£21000 - £25000 per annum: Recruitment Genius: Our client is seeking someone w...

Day In a Page

Isis profits from destruction of antiquities by selling relics to dealers - and then blowing up the buildings they come from to conceal the evidence of looting

How Isis profits from destruction of antiquities

Robert Fisk on the terrorist group's manipulation of the market to increase the price of artefacts
Labour leadership: Andy Burnham urges Jeremy Corbyn voters to think again in last-minute plea

'If we lose touch we’ll end up with two decades of the Tories'

In an exclusive interview, Andy Burnham urges Jeremy Corbyn voters to think again in last-minute plea
Tunisia fears its Arab Spring could be reversed as the new regime becomes as intolerant of dissent as its predecessor

The Arab Spring reversed

Tunisian protesters fear that a new law will whitewash corrupt businessmen and officials, but they are finding that the new regime is becoming as intolerant of dissent as its predecessor
King Arthur: Legendary figure was real and lived most of his life in Strathclyde, academic claims

Academic claims King Arthur was real - and reveals where he lived

Dr Andrew Breeze says the legendary figure did exist – but was a general, not a king
Earth has 'lost more than half its trees' since humans first started cutting them down

Axe-wielding Man fells half the world’s trees – leaving us just 422 each

However, the number of trees may be eight times higher than previously thought
Theme parks continue to draw in thrill-seekers despite the risks - so why are we so addicted?

Why are we addicted to theme parks?

Now that Banksy has unveiled his own dystopian version, Christopher Beanland considers the ups and downs of our endless quest for amusement
Tourism in Iran: The country will soon be opening up again after years of isolation

Iran is opening up again to tourists

After years of isolation, Iran is reopening its embassies abroad. Soon, there'll be the chance for the adventurous to holiday there
10 best PS4 games

10 best PS4 games

Can’t wait for the new round of blockbusters due out this autumn? We played through last year’s offering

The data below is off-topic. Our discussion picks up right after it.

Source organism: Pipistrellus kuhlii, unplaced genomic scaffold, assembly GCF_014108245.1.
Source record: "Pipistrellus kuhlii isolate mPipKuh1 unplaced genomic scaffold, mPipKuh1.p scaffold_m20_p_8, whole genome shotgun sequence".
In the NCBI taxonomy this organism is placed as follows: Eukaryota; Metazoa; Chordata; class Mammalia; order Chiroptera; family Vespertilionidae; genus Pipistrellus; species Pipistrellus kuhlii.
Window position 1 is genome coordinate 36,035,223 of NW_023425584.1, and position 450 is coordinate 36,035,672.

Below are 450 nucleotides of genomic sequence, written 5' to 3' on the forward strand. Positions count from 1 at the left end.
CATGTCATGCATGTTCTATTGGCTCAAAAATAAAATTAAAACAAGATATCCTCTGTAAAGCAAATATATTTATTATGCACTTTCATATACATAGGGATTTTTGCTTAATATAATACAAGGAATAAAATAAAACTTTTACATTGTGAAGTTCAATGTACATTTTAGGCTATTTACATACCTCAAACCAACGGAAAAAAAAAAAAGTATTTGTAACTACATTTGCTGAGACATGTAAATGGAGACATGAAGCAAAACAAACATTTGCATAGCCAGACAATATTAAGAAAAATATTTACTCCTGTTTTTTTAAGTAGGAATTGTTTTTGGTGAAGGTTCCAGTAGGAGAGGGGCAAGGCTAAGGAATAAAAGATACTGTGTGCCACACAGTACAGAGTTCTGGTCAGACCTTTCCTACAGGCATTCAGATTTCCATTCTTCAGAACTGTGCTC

Transfer window: Ten things we learnt

Ten things we learnt from the transfer window

Record-breaking spending shows FFP restraint no longer applies
Migrant crisis: UN official Philippe Douste-Blazy reveals the harrowing sights he encountered among refugees arriving on Lampedusa

‘Can we really just turn away?’

Dead bodies, men drowning, women miscarrying – a senior UN figure on the horrors he has witnessed among migrants arriving on Lampedusa, and urges politicians not to underestimate our caring nature
Nine of Syria and Iraq's 10 world heritage sites are in danger as Isis ravages centuries of history

Nine of Syria and Iraq's 10 world heritage sites are in danger...

... and not just because of Isis vandalism
Girl on a Plane: An exclusive extract of the novelisation inspired by the 1970 Palestinian fighters hijack

Girl on a Plane

An exclusive extract of the novelisation inspired by the 1970 Palestinian fighters hijack
Why Frederick Forsyth's spying days could spell disaster for today's journalists

Why Frederick Forsyth's spying days could spell disaster for today's journalists

The author of 'The Day of the Jackal' has revealed he spied for MI6 while a foreign correspondent
Markus Persson: If being that rich is so bad, why not just give it all away?

That's a bit rich

The billionaire inventor of computer game Minecraft says he is bored, lonely and isolated by his vast wealth. If it’s that bad, says Simon Kelner, why not just give it all away?
Euro 2016: Chris Coleman on course to end half a century of hurt for Wales

Coleman on course to end half a century of hurt for Wales

Wales last qualified for major tournament in 1958 but after several near misses the current crop can book place at Euro 2016 and end all the indifference